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New XML-based Apache content management system released

In this XML Developer tip, Ed Tittel examines Apache's new version of its full-blown open source content management system (CMS) named Lenya.

The Open Source Apache Project is probably best known for its Apache Web Server implementation, still one of the most widely used Web server platforms in the world. But there's a lot more to this project than just a Web server. Apache Cocoon for example is a Web development framework built around a pipeline model, where all kinds of processing is enabled by linking up pre-defined processing components that handle input and produce output into a pipeline sequence.

In late February Apache released a new version (1.2.2) of its full-blown Open Source Content Management System (CMS) named Lenya. The release includes lots of interesting features and capabilities, including support for several WYSIWIG browser-based editor, scheduling, version management/revision control, multiple staging areas, workflow controls and even a built-in search engine. In fact, Lenya is built on top of Cocoon, as well as other components in the Apache Software Stack (in an earlier incarnation during development of the initial code base in Switzerland, the platform was known as the Wyona CMS).

Lenya includes the Bitflux and Kupu editors as part of its release files, thereby enabling most modern Web browsers to function as content creation and management tools. A special-purpose forms editor is also included for quick and dirty forms creation or editing. Lenya includes built-in page level access and concurrency controls so that individual pages (documents) being edited are locked for write access to avoid potential "multiple update" problems. As any page (document) is updated, a new version is created, and it's possible to roll back to earlier versions at any time.

Lenya's workflow management is based on simple XML to define workflows, and supports standard one -- and two-stage workflow models ready for use. It's also possible to generate e-mail notification for pending approvals to help automate and speed work through the system, and related events -- such as publishing or deactivating pages (documents) -- are easy to schedule. Lenya offers separate repositories for authoring, staging and live pages (documents). Lenya also logs all workflow steps to build an automated audit trail.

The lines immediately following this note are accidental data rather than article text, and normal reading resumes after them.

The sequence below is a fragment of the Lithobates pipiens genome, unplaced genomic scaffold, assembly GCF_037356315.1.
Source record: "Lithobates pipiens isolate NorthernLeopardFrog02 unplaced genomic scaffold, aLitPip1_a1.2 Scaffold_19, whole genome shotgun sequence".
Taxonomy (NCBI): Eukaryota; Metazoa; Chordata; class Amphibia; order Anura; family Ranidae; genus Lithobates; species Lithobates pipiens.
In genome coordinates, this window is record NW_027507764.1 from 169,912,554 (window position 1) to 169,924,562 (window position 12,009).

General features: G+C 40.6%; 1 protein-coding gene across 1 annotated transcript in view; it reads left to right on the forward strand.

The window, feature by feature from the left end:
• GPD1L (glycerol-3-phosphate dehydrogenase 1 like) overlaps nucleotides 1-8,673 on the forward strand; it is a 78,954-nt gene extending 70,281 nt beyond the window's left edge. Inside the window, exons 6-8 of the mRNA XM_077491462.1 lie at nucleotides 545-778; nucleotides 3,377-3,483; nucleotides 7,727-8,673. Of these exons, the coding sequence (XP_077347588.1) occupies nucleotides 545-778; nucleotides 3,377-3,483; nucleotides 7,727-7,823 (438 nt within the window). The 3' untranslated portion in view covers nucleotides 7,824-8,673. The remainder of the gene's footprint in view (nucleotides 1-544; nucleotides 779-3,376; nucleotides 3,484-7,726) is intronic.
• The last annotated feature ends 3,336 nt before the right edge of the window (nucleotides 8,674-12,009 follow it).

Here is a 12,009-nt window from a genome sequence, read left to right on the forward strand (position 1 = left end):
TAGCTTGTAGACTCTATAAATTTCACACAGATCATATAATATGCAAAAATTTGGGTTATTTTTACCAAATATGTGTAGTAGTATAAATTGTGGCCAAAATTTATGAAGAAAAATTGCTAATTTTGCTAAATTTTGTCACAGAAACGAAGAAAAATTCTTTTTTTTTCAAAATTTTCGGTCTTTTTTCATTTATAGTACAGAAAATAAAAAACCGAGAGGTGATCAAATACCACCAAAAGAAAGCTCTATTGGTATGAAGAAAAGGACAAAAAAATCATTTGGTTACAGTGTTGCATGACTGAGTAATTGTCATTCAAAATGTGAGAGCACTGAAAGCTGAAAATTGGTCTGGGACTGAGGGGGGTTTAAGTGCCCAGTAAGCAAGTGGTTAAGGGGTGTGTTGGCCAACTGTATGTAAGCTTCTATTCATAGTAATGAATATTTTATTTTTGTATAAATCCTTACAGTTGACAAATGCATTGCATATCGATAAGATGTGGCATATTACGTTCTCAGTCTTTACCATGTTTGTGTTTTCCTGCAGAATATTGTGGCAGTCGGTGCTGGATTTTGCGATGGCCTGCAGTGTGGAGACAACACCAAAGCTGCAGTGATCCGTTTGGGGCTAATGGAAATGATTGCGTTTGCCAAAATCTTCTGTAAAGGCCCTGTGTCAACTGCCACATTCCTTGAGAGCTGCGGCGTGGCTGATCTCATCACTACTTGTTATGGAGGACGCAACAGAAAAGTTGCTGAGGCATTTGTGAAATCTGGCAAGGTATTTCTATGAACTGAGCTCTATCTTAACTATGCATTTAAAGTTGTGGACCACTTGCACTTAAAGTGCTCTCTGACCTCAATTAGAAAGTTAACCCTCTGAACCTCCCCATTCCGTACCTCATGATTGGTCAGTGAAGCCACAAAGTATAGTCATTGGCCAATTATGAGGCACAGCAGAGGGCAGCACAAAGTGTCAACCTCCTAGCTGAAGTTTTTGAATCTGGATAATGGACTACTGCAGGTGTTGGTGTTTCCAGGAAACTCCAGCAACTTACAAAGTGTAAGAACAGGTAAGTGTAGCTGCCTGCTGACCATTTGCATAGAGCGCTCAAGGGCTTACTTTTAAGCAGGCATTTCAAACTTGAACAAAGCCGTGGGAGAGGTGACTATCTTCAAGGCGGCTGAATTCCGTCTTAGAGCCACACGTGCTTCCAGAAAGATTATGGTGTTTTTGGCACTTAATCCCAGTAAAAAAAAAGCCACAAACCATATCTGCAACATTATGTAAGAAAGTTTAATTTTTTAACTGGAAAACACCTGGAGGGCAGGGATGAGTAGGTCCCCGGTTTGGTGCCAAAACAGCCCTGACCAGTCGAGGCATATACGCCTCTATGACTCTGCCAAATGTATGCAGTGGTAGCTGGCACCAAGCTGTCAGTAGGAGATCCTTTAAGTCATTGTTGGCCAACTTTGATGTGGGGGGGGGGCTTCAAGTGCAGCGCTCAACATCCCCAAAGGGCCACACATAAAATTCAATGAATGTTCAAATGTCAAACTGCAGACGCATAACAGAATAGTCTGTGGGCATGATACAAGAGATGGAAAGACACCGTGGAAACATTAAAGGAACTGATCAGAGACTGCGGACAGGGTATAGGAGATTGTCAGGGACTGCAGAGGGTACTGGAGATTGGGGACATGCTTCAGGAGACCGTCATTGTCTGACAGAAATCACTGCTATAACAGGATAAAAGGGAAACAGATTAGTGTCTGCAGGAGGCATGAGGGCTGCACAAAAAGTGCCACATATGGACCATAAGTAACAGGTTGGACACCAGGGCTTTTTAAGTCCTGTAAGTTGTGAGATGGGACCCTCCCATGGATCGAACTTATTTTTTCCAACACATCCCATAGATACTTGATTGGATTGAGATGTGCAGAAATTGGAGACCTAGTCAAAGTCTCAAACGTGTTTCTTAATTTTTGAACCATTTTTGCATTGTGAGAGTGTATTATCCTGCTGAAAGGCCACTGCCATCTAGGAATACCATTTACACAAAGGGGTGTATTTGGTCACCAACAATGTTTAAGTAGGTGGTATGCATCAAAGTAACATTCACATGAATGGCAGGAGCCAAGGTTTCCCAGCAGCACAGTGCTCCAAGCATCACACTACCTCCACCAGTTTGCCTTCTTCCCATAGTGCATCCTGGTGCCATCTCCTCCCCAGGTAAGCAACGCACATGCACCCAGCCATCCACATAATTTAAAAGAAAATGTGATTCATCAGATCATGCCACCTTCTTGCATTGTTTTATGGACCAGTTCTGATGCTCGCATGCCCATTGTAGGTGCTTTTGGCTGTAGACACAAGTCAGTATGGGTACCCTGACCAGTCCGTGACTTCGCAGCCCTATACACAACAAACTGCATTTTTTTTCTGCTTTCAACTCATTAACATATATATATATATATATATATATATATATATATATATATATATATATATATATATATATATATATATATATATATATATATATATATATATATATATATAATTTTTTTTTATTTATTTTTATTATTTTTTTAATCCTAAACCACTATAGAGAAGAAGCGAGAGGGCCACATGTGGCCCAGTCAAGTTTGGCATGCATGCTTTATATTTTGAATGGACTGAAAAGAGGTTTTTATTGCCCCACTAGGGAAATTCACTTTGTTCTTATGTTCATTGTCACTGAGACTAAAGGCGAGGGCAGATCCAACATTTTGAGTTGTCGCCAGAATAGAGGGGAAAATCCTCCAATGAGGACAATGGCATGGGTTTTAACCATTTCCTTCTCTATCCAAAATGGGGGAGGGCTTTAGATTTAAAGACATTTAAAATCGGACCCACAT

Lenya offers other interesting or significant capabilities and features:
  • Pages (documents) may be authored in numerous languages without impacting site structure. The user interface is already localized for Spanish, Italian, German, French and English.
  • Layout capabilities include the ability to share content, business logic and cloning of existing publications to create new ones. XHTML- and cascading style sheet-based templating makes it easy for authors to create content, and designers to create page styles. The built-in navigation framework includes hierarchical menus, breadcrumb paths and multitabbed displays; tools to aid site map construction help make that job easy.
  • Site management tools abound, including high-level move, copy, rename, archive and delete operations on individual pages (documents) or entire site parts, inside an explorer-like view of site contents. Every page (document) includes tabs to access meta data, assets, workflow status, revision information and other versions, access controls and scheduling information. This includes support for Dublin Core meta data, as well as easy add-ins for other meta data standards. All kind of link and asset management tools make it easy to keep track of page status, and linked or referenced items related to the page (document).
  • Security controls include a per-page option to use SSL and page-level access controls, as well as function-level permissions to govern content creation, changes, deletes and administrative controls. Lenya users may be required to authenticate with some Lightweight Directory Access Protocol server and incoming IP addresses for users may be checked and restricted.

All in all, Lenya has a lot to offer to organizations that may need a CMS, but where budgetary concerns may eliminate commercial options (or at least make them hard to swallow). It's certainly worth checking into, and should appeal to many small to medium-sized outfits with existing XML document technology investment, or seeking better ways to manage Web sites or other document repositories.

Ed Tittel is a full-time writer and trainer whose interests include XML and development topics, along with IT Certification and information security topics. E-mail Ed at etittel@techtarget.com with comments, questions, or suggested topics or tools for review.

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